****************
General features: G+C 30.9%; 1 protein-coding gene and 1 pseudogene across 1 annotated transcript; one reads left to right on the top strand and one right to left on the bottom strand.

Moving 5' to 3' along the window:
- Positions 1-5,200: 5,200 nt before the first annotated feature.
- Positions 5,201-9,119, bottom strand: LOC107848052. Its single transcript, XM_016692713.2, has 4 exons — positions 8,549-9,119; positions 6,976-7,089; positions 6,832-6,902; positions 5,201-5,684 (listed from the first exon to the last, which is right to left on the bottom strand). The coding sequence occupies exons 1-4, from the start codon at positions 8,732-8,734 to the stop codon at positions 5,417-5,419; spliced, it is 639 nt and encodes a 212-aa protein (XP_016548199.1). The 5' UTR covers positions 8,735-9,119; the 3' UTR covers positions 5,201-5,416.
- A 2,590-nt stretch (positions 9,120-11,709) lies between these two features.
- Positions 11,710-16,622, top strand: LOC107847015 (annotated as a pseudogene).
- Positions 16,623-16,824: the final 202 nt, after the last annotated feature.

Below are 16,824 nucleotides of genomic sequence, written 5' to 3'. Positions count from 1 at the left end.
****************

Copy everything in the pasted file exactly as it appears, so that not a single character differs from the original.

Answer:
General features: G+C 30.9%; 1 protein-coding gene and 1 pseudogene across 1 annotated transcript; one reads left to right on the top strand and one right to left on the bottom strand.

Moving 5' to 3' along the window:
- Positions 1-5,200: 5,200 nt before the first annotated feature.
- Positions 5,201-9,119, bottom strand: LOC107848052. Its single transcript, XM_016692713.2, has 4 exons — positions 8,549-9,119; positions 6,976-7,089; positions 6,832-6,902; positions 5,201-5,684 (listed from the first exon to the last, which is right to left on the bottom strand). The coding sequence occupies exons 1-4, from the start codon at positions 8,732-8,734 to the stop codon at positions 5,417-5,419; spliced, it is 639 nt and encodes a 212-aa protein (XP_016548199.1). The 5' UTR covers positions 8,735-9,119; the 3' UTR covers positions 5,201-5,416.
- A 2,590-nt stretch (positions 9,120-11,709) lies between these two features.
- Positions 11,710-16,622, top strand: LOC107847015 (annotated as a pseudogene).
- Positions 16,623-16,824: the final 202 nt, after the last annotated feature.

Below are 16,824 nucleotides of genomic sequence, written 5' to 3'. Positions count from 1 at the left end.